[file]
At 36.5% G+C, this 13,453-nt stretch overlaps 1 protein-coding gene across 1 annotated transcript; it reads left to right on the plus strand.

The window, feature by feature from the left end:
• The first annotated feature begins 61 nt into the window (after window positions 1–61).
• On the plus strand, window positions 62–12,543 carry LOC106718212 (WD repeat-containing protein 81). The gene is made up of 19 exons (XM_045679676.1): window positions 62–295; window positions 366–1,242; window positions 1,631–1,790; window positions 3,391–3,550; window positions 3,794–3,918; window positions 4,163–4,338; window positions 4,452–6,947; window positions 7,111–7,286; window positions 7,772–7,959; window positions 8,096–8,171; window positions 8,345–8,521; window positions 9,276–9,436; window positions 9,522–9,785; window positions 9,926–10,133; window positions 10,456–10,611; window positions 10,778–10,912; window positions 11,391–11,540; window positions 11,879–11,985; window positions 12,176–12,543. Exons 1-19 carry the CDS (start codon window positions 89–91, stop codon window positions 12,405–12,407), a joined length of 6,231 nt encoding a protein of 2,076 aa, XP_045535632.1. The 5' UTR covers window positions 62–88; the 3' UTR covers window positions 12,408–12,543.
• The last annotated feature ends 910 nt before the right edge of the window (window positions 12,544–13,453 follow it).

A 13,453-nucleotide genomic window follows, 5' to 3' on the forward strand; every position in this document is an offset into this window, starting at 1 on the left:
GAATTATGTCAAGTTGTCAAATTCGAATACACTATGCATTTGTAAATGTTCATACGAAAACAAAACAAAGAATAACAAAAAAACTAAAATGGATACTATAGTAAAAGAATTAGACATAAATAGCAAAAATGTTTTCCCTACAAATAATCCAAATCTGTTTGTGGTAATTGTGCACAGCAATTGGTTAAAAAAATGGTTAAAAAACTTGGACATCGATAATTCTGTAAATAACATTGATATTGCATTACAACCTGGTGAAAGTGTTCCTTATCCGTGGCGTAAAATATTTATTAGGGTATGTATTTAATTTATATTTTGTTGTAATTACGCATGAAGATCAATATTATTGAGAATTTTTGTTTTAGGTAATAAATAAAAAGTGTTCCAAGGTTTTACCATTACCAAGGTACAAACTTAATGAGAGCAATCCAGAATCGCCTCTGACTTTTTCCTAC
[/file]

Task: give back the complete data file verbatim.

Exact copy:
At 36.5% G+C, this 13,453-nt stretch overlaps 1 protein-coding gene across 1 annotated transcript; it reads left to right on the plus strand.

The window, feature by feature from the left end:
• The first annotated feature begins 61 nt into the window (after window positions 1–61).
• On the plus strand, window positions 62–12,543 carry LOC106718212 (WD repeat-containing protein 81). The gene is made up of 19 exons (XM_045679676.1): window positions 62–295; window positions 366–1,242; window positions 1,631–1,790; window positions 3,391–3,550; window positions 3,794–3,918; window positions 4,163–4,338; window positions 4,452–6,947; window positions 7,111–7,286; window positions 7,772–7,959; window positions 8,096–8,171; window positions 8,345–8,521; window positions 9,276–9,436; window positions 9,522–9,785; window positions 9,926–10,133; window positions 10,456–10,611; window positions 10,778–10,912; window positions 11,391–11,540; window positions 11,879–11,985; window positions 12,176–12,543. Exons 1-19 carry the CDS (start codon window positions 89–91, stop codon window positions 12,405–12,407), a joined length of 6,231 nt encoding a protein of 2,076 aa, XP_045535632.1. The 5' UTR covers window positions 62–88; the 3' UTR covers window positions 12,408–12,543.
• The last annotated feature ends 910 nt before the right edge of the window (window positions 12,544–13,453 follow it).

A 13,453-nucleotide genomic window follows, 5' to 3' on the forward strand; every position in this document is an offset into this window, starting at 1 on the left:
GAATTATGTCAAGTTGTCAAATTCGAATACACTATGCATTTGTAAATGTTCATACGAAAACAAAACAAAGAATAACAAAAAAACTAAAATGGATACTATAGTAAAAGAATTAGACATAAATAGCAAAAATGTTTTCCCTACAAATAATCCAAATCTGTTTGTGGTAATTGTGCACAGCAATTGGTTAAAAAAATGGTTAAAAAACTTGGACATCGATAATTCTGTAAATAACATTGATATTGCATTACAACCTGGTGAAAGTGTTCCTTATCCGTGGCGTAAAATATTTATTAGGGTATGTATTTAATTTATATTTTGTTGTAATTACGCATGAAGATCAATATTATTGAGAATTTTTGTTTTAGGTAATAAATAAAAAGTGTTCCAAGGTTTTACCATTACCAAGGTACAAACTTAATGAGAGCAATCCAGAATCGCCTCTGACTTTTTCCTAC